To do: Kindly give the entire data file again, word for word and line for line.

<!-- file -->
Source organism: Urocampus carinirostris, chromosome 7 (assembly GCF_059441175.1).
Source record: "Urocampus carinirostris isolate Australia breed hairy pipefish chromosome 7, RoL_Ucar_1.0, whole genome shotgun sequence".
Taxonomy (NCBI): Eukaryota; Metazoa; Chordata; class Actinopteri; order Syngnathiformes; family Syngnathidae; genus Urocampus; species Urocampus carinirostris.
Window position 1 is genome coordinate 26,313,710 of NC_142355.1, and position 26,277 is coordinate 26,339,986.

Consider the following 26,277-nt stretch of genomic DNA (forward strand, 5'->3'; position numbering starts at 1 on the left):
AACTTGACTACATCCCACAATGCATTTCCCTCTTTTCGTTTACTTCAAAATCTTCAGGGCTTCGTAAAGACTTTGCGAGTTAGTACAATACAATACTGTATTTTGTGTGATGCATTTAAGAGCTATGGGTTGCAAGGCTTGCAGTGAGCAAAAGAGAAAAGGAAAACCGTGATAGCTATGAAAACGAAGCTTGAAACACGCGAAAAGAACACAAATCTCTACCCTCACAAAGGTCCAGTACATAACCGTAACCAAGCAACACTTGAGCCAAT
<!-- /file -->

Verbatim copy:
Source organism: Urocampus carinirostris, chromosome 7 (assembly GCF_059441175.1).
Source record: "Urocampus carinirostris isolate Australia breed hairy pipefish chromosome 7, RoL_Ucar_1.0, whole genome shotgun sequence".
Taxonomy (NCBI): Eukaryota; Metazoa; Chordata; class Actinopteri; order Syngnathiformes; family Syngnathidae; genus Urocampus; species Urocampus carinirostris.
Window position 1 is genome coordinate 26,313,710 of NC_142355.1, and position 26,277 is coordinate 26,339,986.

Consider the following 26,277-nt stretch of genomic DNA (forward strand, 5'->3'; position numbering starts at 1 on the left):
AACTTGACTACATCCCACAATGCATTTCCCTCTTTTCGTTTACTTCAAAATCTTCAGGGCTTCGTAAAGACTTTGCGAGTTAGTACAATACAATACTGTATTTTGTGTGATGCATTTAAGAGCTATGGGTTGCAAGGCTTGCAGTGAGCAAAAGAGAAAAGGAAAACCGTGATAGCTATGAAAACGAAGCTTGAAACACGCGAAAAGAACACAAATCTCTACCCTCACAAAGGTCCAGTACATAACCGTAACCAAGCAACACTTGAGCCAAT